The monetary policy meeting is due on Monday (12th June). The market is expecting no change, based on a few surveys and talks with analysts. And there should be no change in the policy rate which is at 21 percent. Some may argue that with inflation at 30 percent in the outgoing year whilst the currency under pressure, the rate should be hiked. Others argue that private credit is already squeezed, and lion's share of incremental system credit is going to the government, which is kind of insulated to rate hike, hence the policy rate should be lowered.
The real issue is unabated growth in inflation. Some say that inflation is like toothpaste- once it’s out, it cannot be put back. And there is seemingly no control on the growing inflationary expectations and anticipation of further currency depreciation. That is a dangerous trend. It is unprecedented in Pakistan. This needs some ingenuity of economic modeling that comes up with reasons of high inflation and solutions to control it.
This is SBP's job. However, in the past one year or so, the top three macroeconomists -including Governor, Deputy Governor and Chief Economists left the central banks and these are not replaced by macroeconomists. The need of vibrant and thinking economists is utmost in times where time-worn solutions will not work.
There is no one in the country to do deep analysis and pinpoint the reasoning of persistently high food and other inflation and come up with the tools to counter these.
Inflation based on the base effect has peaked at 38 percent in the last recording and is going to recede, due to the base effect and softening of the international commodity prices. However, one big caveat is that inflationary expectations are being built and that can only be curbed by controlling the depreciating currency andremoving the shortages that have been created through applying administrative control on imports.
Somehow these are linked to macroeconomic instability and political uncertainty. The IMF programme is in limbo, and that has further increased the chances of economic default. People fear hyper inflation and a free fall of currency. And in anticipation, prices are increasing, and savers are accumulating foreign currency by shaving off deposits in PKR – evident by Rs1.2 trillion rise in currency in circulation which as a ratio to monetary aggregate (M2) at 30 percent versus at 27 percent in the start of the fiscal year.
The demand side is curbed. LSM is down by 8 percent in 9MFY23 and it’s down by 25 percent in recent recordings. Electricity and petroleum consumption decline is in double digits. And the situation is the same across various sectors. Private credit is down by 1 percent (YoY) while the M2 is up by 14 percent at a time when inflation is touching 30 percent. All the growth is coming from fiscal deficit financing (up by 25%) and quasi fiscal financing (commodity financing – up by 25% and PSE credit up by 17%).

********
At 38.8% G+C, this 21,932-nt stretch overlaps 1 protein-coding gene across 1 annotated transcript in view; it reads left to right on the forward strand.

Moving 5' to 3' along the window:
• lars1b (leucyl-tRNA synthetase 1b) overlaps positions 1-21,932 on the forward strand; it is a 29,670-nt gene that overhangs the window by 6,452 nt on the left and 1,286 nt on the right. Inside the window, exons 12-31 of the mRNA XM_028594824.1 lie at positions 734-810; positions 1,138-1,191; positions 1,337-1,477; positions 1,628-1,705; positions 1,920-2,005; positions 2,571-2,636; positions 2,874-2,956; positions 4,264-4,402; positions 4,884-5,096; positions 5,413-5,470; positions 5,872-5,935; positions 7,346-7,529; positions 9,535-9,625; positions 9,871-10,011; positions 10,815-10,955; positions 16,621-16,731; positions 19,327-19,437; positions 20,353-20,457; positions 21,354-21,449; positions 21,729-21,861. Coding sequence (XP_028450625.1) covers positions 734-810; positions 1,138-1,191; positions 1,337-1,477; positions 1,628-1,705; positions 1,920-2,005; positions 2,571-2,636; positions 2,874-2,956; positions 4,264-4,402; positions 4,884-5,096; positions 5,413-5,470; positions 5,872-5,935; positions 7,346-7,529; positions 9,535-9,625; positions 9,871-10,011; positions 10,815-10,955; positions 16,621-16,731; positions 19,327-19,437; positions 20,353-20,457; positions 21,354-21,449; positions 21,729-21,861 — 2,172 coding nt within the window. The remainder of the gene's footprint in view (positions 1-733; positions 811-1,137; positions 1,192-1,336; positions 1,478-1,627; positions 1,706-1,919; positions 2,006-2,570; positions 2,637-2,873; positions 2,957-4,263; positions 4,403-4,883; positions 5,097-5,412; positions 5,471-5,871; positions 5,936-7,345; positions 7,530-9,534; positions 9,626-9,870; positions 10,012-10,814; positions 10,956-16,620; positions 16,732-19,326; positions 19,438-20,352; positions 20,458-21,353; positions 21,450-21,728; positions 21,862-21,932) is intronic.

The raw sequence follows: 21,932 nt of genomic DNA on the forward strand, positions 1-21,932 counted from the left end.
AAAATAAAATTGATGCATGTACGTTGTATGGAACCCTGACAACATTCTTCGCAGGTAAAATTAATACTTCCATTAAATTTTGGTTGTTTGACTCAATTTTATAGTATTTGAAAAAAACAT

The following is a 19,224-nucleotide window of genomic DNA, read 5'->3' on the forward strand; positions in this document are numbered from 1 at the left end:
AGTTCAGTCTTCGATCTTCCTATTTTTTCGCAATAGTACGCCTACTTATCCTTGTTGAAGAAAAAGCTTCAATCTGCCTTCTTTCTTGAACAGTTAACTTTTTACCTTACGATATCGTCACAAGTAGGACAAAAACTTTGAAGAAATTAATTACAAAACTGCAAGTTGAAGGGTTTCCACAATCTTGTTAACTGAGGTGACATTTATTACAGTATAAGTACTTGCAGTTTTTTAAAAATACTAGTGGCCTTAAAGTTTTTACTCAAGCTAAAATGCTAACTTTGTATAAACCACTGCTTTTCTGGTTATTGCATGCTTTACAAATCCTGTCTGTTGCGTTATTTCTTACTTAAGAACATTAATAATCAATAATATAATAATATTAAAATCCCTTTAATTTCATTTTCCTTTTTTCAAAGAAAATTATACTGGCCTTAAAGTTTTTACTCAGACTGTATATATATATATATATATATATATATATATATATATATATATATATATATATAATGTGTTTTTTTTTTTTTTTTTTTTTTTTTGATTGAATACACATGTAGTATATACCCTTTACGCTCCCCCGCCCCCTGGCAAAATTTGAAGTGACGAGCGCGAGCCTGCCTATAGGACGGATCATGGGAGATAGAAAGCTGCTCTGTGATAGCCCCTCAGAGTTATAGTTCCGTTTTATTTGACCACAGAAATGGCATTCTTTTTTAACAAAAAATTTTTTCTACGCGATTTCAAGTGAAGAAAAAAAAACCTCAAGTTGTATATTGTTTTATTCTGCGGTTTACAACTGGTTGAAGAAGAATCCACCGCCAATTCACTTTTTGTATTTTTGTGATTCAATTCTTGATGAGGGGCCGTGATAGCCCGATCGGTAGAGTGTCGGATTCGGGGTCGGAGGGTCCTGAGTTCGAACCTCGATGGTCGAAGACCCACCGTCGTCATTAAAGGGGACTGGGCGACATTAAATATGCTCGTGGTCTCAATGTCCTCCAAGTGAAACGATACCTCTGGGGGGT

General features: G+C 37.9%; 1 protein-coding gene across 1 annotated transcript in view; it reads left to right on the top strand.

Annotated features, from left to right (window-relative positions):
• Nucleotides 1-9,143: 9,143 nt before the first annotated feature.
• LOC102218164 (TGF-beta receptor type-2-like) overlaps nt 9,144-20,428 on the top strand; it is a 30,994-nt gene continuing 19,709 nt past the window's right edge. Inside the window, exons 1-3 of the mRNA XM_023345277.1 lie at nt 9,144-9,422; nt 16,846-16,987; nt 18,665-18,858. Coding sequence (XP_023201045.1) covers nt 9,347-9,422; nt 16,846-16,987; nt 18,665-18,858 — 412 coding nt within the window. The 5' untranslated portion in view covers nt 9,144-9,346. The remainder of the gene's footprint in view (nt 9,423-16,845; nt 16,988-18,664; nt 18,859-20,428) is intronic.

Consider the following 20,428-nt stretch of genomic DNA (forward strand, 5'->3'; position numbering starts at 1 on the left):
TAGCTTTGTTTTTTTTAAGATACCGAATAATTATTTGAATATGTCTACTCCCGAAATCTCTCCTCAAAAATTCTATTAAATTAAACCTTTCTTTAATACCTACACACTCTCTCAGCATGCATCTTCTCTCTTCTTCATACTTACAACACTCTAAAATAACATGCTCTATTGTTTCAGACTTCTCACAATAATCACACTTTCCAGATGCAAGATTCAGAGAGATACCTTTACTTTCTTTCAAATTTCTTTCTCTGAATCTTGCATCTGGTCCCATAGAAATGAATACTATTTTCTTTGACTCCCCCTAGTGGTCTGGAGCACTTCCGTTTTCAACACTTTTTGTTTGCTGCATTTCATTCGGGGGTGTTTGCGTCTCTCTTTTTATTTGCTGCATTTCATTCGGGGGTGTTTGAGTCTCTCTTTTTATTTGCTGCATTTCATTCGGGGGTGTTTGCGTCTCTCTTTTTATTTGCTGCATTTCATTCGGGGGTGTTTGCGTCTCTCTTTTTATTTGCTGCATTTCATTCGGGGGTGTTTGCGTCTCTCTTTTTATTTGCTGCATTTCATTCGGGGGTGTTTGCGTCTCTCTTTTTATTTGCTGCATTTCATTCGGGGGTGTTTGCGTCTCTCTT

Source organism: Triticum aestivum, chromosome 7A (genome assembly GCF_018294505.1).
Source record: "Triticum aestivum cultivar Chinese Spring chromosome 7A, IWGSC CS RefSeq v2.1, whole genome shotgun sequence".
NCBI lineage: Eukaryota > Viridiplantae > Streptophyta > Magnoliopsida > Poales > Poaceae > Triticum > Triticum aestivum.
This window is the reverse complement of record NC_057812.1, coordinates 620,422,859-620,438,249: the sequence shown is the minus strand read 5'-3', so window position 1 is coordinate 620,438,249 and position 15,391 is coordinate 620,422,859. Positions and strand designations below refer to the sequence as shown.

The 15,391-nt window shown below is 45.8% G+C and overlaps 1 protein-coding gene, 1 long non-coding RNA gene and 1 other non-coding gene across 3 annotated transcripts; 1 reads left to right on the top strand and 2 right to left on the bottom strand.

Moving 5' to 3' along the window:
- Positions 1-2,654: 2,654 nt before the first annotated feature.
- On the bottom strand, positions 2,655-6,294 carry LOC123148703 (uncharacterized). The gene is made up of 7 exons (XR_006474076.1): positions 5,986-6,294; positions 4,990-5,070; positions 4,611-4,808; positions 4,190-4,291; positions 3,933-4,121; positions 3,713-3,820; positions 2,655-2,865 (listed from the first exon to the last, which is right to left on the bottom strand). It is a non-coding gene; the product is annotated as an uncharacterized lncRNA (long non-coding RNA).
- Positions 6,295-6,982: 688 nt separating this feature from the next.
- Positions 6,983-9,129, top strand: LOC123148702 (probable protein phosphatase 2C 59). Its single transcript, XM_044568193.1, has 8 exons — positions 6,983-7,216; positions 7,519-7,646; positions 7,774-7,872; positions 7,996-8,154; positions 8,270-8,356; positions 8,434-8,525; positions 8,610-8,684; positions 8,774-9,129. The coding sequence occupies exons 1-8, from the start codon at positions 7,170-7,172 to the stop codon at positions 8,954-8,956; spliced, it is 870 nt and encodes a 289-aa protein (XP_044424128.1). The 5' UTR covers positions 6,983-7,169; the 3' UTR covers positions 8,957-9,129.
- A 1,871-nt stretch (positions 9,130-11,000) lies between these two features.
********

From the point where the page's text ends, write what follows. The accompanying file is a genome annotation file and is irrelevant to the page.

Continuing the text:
Seeing this, there are no reasons for any rate hike to curb demand. In fact, given the sharp contraction in LSM, any further rise in interest rates could result in some companies to default on banking credit. However, the defaulting government is borrowing with both hands without giving any heed to rising financing costs.
An expansionary fiscal policy is the prime reason for bringing this high inflation which is coupled by delayed monetary response. In FY22, fiscal primary deficit was a whopping 3.1 percent -highest deficit in 9 years. This at the time of rising global commodity prices resulted in high inflation. Since SBP was behind the curve, it could not arrest the rising inflation trend.
Now the situation is a bit better on the fiscal side, there is marginal primary surplus in 9MFY23, and the full year would be in balance. The key is to have a contractionary fiscal policy and it should be reflected in the upcoming budget. The government should come up with a large primary balance by taxing the untaxed, cutting the bloat in federal, provincial government and PSEs. Otherwise, inflation tax will keep on haunting 240 million inhabitants at the cost of tens of thousands of beneficiaries.